David M. Michaels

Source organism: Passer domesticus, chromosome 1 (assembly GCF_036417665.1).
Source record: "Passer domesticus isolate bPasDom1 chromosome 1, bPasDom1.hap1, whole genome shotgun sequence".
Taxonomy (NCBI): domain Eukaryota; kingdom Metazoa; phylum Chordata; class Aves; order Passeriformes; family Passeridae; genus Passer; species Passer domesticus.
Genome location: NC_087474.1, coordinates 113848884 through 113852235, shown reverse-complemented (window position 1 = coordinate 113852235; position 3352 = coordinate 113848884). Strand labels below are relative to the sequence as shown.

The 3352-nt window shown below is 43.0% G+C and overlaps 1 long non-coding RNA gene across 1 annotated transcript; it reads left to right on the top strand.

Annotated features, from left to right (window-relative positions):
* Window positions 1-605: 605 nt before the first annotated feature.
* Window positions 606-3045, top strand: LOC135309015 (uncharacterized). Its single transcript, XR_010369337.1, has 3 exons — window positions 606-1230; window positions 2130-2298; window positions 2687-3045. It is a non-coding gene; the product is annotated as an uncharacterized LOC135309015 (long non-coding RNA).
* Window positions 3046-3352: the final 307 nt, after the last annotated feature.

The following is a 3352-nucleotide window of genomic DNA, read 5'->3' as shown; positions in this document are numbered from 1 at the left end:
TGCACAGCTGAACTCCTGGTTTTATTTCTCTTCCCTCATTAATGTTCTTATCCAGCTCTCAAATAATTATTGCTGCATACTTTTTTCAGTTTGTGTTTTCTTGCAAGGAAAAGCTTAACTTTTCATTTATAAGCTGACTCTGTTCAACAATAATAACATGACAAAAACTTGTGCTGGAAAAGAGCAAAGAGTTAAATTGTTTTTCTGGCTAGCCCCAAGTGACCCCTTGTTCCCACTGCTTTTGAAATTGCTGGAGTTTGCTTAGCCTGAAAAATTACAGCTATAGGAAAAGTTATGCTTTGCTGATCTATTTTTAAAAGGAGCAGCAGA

David Michaels, Ph.D., M.P.H., is an epidemiologist and Professor of Environmental and Occupational Health at the Milken Institute School of Public Health of George Washington University. He served as Assistant Secretary of Labor for the Occupational Safety and Health Administration from 2009 to 2017, the longest serving in the agency’s history. From 1998 to 2001, Dr. Michaels was Assistant Secretary of Energy for Environment, Safety, and Health, charged with protecting the workers, community residents, and environment in and around the nation’s nuclear weapons facilities. In that position, he was the chief architect of the historic initiative to compensate nuclear weapons workers who were sickened by radiation, beryllium, and other toxic exposures. Much of Dr. Michaels' work has focused on protecting the integrity of the science underpinning public health, safety, and environmental protections. On this topic, he is the author of Doubt is Their Product: How Industry's Assault on Science Threatens Your Health (Oxford University Press, 2008) and The Triumph of Doubt: Dark Money and the Science of Deception (Oxford University Press, 2020). He is a recipient of the American Association for the Advancement of Science’s Scientific Freedom and Responsibility Award, the American Public Health Association’s David P. Rall Award for Advocacy in Public Health, and the John P. McGovern Science and Society Award given by Sigma Xi, the Scientific Research Society. Dr. Michaels is a member of the Board of Scientific Counselors of the National Toxicology Program. He received his PhD and MPH from Columbia University and his BA from the City College of New York.